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June 6, 2018

The President
The White House


Dear Mr. President:

The U.S. tariff on aluminum imported from Canada, Mexico and the European Union (EU), imposed by your Administration on June 1, is damaging the United States domestic printing industry and ultimately its customers by increasing the cost of raw material used to produce high quality lithographic printing plates that are widely relied upon for commercial printing. Because of this adverse development, I write to strongly object to this policy on behalf of the Association for Print Technologies’ (APTechSM) member companies that domestically produce these essential printing tools.

With the proposed aluminum tariff that was first announced on March 14 held in abeyance, we had hoped it would not actually be imposed, thus avoiding the harm it now brings. Our hope was sustained when your Administration reached agreements with various countries removing their aluminum exports from being subject to the tariff. But regrettably, as no such accommodation was reached with Canada, Mexico or the EU, we are now burdened with the extra cost of a 10% tariff on aluminum imported from them.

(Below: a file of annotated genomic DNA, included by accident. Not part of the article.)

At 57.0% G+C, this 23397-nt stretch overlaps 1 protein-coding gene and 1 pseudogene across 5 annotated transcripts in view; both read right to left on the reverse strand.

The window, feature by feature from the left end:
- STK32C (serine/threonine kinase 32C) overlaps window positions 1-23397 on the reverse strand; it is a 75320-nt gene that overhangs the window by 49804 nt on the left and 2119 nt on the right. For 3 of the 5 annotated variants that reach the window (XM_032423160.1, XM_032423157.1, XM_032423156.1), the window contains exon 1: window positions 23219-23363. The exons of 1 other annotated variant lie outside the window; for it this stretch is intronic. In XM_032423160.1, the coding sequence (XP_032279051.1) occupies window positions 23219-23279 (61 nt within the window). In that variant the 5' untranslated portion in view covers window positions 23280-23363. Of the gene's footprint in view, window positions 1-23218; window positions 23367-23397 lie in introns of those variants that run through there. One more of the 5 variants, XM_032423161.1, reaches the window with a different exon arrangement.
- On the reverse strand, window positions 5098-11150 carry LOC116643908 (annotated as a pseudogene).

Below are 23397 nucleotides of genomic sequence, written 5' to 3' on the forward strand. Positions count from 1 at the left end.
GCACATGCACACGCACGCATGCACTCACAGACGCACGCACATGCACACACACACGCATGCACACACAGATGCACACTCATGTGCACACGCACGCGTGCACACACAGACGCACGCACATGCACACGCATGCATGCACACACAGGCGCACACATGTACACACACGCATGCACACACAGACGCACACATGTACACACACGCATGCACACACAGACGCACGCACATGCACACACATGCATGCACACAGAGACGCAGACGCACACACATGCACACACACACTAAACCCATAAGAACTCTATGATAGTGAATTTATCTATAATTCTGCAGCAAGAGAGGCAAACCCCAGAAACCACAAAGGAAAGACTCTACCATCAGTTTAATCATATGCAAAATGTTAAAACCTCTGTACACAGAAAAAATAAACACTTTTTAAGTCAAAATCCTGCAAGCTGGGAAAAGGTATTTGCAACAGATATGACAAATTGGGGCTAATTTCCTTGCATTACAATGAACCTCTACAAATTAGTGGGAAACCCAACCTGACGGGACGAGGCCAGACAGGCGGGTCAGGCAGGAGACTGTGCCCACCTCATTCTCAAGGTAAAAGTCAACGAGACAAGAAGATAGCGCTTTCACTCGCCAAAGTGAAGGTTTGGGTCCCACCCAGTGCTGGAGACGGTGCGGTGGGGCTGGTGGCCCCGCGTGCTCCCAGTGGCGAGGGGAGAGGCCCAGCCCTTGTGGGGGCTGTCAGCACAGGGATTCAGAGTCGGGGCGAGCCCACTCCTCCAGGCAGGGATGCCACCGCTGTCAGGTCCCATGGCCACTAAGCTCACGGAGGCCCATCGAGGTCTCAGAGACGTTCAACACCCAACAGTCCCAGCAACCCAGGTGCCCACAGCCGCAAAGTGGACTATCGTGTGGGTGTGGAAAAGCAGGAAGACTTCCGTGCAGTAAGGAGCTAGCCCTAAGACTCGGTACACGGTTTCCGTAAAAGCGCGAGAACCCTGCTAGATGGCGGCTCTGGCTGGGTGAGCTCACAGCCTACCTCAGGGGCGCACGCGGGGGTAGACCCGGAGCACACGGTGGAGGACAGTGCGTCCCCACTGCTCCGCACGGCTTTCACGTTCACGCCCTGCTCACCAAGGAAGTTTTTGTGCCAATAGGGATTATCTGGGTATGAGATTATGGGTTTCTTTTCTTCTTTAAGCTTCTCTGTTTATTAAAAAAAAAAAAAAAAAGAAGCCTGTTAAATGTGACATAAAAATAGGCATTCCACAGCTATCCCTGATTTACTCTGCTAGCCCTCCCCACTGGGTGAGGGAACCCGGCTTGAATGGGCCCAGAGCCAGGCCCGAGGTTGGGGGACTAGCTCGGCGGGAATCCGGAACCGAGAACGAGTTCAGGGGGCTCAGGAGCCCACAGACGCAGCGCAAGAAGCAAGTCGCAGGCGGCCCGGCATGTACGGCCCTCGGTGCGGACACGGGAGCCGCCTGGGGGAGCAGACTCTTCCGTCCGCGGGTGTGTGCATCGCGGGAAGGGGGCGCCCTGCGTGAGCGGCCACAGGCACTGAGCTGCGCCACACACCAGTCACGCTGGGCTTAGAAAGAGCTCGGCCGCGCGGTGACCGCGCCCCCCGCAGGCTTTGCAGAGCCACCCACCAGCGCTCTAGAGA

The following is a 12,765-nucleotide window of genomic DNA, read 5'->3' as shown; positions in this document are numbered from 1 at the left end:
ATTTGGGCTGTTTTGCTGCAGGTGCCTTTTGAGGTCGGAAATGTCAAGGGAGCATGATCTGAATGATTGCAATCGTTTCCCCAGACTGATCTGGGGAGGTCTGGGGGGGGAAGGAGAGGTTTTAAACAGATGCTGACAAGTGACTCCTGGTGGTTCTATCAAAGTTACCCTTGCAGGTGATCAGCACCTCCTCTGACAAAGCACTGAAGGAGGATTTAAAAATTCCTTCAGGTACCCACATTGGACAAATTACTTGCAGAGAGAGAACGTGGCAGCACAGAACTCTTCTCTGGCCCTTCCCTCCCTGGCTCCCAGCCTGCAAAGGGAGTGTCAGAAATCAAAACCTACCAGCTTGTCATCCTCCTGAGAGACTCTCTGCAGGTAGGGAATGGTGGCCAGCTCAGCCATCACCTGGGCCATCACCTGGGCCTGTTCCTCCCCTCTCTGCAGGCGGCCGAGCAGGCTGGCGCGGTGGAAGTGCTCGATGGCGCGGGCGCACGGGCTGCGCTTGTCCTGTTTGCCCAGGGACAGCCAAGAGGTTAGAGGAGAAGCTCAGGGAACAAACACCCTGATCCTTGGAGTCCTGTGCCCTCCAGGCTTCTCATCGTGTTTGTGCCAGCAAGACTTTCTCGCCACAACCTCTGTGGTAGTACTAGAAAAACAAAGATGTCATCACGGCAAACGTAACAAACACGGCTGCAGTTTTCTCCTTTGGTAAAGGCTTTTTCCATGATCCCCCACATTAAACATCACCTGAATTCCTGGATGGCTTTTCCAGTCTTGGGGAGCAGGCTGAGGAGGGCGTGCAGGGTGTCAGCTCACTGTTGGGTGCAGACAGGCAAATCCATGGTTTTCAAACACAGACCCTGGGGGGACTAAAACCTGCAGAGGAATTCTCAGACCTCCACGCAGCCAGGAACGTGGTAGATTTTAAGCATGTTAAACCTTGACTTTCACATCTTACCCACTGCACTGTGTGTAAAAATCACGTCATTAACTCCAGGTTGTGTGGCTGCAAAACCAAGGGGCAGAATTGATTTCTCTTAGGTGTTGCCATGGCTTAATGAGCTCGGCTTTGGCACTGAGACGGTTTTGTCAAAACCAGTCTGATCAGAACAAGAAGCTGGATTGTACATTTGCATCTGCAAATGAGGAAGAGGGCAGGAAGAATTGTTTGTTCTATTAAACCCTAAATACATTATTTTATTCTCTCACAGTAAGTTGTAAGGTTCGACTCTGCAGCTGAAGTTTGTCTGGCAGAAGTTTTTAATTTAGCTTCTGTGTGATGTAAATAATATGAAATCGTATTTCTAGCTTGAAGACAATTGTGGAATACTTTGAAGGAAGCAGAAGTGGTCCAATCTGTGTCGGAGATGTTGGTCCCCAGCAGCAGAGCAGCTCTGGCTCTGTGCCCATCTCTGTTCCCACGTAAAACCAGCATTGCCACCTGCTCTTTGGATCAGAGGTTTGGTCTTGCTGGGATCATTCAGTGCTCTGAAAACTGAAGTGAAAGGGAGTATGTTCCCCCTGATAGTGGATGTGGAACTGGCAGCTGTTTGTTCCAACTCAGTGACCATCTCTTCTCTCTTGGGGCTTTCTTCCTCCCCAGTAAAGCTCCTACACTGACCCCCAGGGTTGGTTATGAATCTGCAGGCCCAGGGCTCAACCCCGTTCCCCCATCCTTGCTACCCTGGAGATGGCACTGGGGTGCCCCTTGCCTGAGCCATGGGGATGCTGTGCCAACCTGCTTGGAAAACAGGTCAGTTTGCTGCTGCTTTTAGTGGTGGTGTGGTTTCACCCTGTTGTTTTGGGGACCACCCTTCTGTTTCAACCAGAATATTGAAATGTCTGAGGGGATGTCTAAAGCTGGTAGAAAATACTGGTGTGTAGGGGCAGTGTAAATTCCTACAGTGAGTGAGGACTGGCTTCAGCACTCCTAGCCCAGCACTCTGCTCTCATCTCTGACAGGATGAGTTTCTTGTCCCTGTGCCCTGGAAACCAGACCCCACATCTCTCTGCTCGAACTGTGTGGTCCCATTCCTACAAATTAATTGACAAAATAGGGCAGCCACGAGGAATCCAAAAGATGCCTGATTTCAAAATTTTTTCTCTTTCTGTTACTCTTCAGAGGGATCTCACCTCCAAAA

While we understand and applaud your concern for American workers who are disadvantaged by unfair trade practices, and support the enforcement of U.S. trade laws designed to preserve free, fair trade and national security, we respectfully disagree with the imposition of this aluminum tariff, which we believe results in more economic harm than benefit when measured against the far greater number of firms and workers that use aluminum in manufacturing products than those who supply the raw material.

In addition to our general aversion to tariffs, APTech’s objection to this aluminum tariff is compounded by the fact that there are no other domestic sources for the specific grade of aluminum necessary to produce high quality printing plates. This fact creates burdensome extra costs with no alternative, but we believe it may also provide the predicate for printing plate manufacturers to qualify for an exclusion from the tariff under the Commerce Department’s announced protocol. While APTech itself is not a manufacturer eligible to seek such exclusions, we do urge your Administration to grant requests for such exclusions that may already have been filed, or which may yet be filed by APTech member companies that warrant it, and that such exclusions be retroactive to June 1 when the tariff was imposed.

Mr. President, we thank you for hearing our concerns and considering our request.



Thayer Long
Association for Print Technologies


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